An example of that past thinking that continues in the present is found in Jedediah Morse’s “Report On Indian Affairs,” published in 1822. A Congregational clergyman, Morse delivered his report to U.S. Secretary of War John C. Calhoun, to Congress, and to President James Monroe. In the conclusion to his Report … Morse characterized the Indian people as “a valuable part of that large body of heathen in our world, who are shortly to become the inheritance of our Redeemer,” at which point he cited to Psalms 2:8 in the Bible, which reads: “Ask of me, and I shall give to you the heathen for thine inheritance (property), and the uttermost parts of the earth for thy possession.” …
In my view, Dave Archambault II, Chairman of the Standing Rock Sioux Tribe, was arrested by North Dakota State Troopers as an exercise of what Tennessee Judge and later U.S. Supreme Court Justice Catron called “the right to coerce obedience.” As Judge Catron further stated of this right of coercion in State v. Foreman [Supreme Court of Tennessee, 1835]: “The claim may be denounced by the moralist. We answer it is the law of the land. Without its assertion and vigorous execution, this continent never could have been inhabited by our ancestors. To abandon the principle now is to assert that they [our ancestors] were unjust usurpers…”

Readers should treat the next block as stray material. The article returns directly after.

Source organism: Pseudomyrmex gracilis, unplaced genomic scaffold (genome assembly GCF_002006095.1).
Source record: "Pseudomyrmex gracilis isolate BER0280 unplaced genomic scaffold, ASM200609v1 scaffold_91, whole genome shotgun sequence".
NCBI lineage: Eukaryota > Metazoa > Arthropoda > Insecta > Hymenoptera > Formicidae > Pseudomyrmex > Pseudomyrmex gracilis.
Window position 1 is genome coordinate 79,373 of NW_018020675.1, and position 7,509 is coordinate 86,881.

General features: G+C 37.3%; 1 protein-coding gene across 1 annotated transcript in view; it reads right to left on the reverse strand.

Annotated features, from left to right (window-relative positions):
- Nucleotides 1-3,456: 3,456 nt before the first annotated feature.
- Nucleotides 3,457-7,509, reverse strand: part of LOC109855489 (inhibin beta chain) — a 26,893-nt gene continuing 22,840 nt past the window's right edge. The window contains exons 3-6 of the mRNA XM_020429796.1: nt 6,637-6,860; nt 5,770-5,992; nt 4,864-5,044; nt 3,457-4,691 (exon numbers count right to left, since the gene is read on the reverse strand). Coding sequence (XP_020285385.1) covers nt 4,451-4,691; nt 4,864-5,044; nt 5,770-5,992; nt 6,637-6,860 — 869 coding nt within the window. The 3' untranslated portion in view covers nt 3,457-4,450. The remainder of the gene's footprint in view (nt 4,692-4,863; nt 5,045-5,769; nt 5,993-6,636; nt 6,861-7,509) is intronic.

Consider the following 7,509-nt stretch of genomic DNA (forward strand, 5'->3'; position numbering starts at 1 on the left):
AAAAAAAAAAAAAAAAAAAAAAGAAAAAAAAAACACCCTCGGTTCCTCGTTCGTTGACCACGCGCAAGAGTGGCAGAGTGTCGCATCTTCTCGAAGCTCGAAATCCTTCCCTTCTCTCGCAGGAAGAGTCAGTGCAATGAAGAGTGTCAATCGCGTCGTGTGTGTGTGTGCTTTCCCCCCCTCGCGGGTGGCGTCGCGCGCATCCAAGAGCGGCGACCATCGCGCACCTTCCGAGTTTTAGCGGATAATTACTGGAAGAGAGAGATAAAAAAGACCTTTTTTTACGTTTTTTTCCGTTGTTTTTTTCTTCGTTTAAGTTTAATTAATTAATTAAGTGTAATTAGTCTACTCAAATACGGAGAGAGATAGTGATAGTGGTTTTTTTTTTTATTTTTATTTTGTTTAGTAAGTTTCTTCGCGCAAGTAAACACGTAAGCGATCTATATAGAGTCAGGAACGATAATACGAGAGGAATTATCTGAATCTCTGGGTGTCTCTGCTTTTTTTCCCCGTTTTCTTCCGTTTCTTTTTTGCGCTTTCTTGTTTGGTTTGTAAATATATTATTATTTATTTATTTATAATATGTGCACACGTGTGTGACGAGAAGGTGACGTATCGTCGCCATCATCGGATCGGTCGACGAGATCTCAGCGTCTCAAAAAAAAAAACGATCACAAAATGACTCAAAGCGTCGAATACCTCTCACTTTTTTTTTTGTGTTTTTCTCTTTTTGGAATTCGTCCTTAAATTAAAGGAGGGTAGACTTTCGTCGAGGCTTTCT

That supposed right to coerce obedience to the paradigm of domination is conceptually rooted in the ancient political system and thinking of Western Christendom. Dakota resistance, allied with many other nations, provides the opportunity to bring the world’s attention to the fact that that bigoted religious form of reasoning and argumentation is still being used against our Original Nations by the United States, in this case in an effort to run the Dakota Access Pipeline through the territory of the Dakota Nation, the Standing Rock Sioux Tribe, and the Oceti Sakowin or “the Great Sioux Nation” without consent.
I have been reading a very brief excerpt from an essay titled “The Dakota Access Pipeline and ‘the Law of Christendom’”, written by Steven Newcomb, co-founder of the Indigenous Law Institute, author of Pagans in the Promised Land: Decoding the Doctrine of Christian Discovery, and a producer of the documentary movie, ‘The Doctrine of Discovery: Unmasking the Domination Code’. You can read all of his recent writings at IndianCountryTodayMediaNetwork.com.
You’ve been listening to the weekly commentary by yours truly, Paul Cienfuegos. You can hear future commentaries every Tuesday on the KBOO Evening News in Portland, Oregon, and on a growing number of other radio stations. I welcome your feedback.